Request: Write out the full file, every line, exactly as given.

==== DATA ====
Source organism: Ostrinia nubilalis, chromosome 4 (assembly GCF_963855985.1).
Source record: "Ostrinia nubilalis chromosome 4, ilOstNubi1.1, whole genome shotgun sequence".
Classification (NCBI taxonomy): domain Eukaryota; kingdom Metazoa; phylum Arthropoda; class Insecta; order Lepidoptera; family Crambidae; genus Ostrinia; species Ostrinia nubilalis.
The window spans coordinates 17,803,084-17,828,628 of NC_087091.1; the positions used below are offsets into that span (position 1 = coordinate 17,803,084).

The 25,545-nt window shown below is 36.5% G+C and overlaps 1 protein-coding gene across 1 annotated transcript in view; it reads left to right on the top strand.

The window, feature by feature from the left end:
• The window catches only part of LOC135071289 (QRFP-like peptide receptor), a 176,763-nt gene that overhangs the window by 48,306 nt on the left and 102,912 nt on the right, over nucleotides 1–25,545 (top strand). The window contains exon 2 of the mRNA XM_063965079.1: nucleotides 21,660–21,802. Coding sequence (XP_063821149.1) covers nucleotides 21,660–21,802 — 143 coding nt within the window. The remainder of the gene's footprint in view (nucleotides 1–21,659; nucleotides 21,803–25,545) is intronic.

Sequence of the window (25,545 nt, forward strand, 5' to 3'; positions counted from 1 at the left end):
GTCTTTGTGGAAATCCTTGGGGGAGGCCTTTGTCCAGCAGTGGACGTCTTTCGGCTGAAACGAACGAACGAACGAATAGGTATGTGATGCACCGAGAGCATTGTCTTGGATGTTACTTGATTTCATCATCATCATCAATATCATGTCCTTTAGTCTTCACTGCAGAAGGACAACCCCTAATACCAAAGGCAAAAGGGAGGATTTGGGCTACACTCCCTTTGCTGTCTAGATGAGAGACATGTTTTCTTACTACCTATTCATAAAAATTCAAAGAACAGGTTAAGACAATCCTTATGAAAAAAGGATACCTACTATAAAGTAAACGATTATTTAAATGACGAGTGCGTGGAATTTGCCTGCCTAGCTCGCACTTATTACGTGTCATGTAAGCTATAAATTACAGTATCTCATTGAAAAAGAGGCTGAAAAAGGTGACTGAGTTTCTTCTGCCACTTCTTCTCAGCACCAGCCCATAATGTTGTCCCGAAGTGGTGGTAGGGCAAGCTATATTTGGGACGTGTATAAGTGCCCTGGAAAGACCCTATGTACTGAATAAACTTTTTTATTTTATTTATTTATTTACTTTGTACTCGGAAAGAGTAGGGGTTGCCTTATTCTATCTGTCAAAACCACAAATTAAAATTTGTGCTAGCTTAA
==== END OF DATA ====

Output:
Source organism: Ostrinia nubilalis, chromosome 4 (assembly GCF_963855985.1).
Source record: "Ostrinia nubilalis chromosome 4, ilOstNubi1.1, whole genome shotgun sequence".
Classification (NCBI taxonomy): domain Eukaryota; kingdom Metazoa; phylum Arthropoda; class Insecta; order Lepidoptera; family Crambidae; genus Ostrinia; species Ostrinia nubilalis.
The window spans coordinates 17,803,084-17,828,628 of NC_087091.1; the positions used below are offsets into that span (position 1 = coordinate 17,803,084).

The 25,545-nt window shown below is 36.5% G+C and overlaps 1 protein-coding gene across 1 annotated transcript in view; it reads left to right on the top strand.

The window, feature by feature from the left end:
• The window catches only part of LOC135071289 (QRFP-like peptide receptor), a 176,763-nt gene that overhangs the window by 48,306 nt on the left and 102,912 nt on the right, over nucleotides 1–25,545 (top strand). The window contains exon 2 of the mRNA XM_063965079.1: nucleotides 21,660–21,802. Coding sequence (XP_063821149.1) covers nucleotides 21,660–21,802 — 143 coding nt within the window. The remainder of the gene's footprint in view (nucleotides 1–21,659; nucleotides 21,803–25,545) is intronic.

Sequence of the window (25,545 nt, forward strand, 5' to 3'; positions counted from 1 at the left end):
GTCTTTGTGGAAATCCTTGGGGGAGGCCTTTGTCCAGCAGTGGACGTCTTTCGGCTGAAACGAACGAACGAACGAATAGGTATGTGATGCACCGAGAGCATTGTCTTGGATGTTACTTGATTTCATCATCATCATCAATATCATGTCCTTTAGTCTTCACTGCAGAAGGACAACCCCTAATACCAAAGGCAAAAGGGAGGATTTGGGCTACACTCCCTTTGCTGTCTAGATGAGAGACATGTTTTCTTACTACCTATTCATAAAAATTCAAAGAACAGGTTAAGACAATCCTTATGAAAAAAGGATACCTACTATAAAGTAAACGATTATTTAAATGACGAGTGCGTGGAATTTGCCTGCCTAGCTCGCACTTATTACGTGTCATGTAAGCTATAAATTACAGTATCTCATTGAAAAAGAGGCTGAAAAAGGTGACTGAGTTTCTTCTGCCACTTCTTCTCAGCACCAGCCCATAATGTTGTCCCGAAGTGGTGGTAGGGCAAGCTATATTTGGGACGTGTATAAGTGCCCTGGAAAGACCCTATGTACTGAATAAACTTTTTTATTTTATTTATTTATTTACTTTGTACTCGGAAAGAGTAGGGGTTGCCTTATTCTATCTGTCAAAACCACAAATTAAAATTTGTGCTAGCTTAA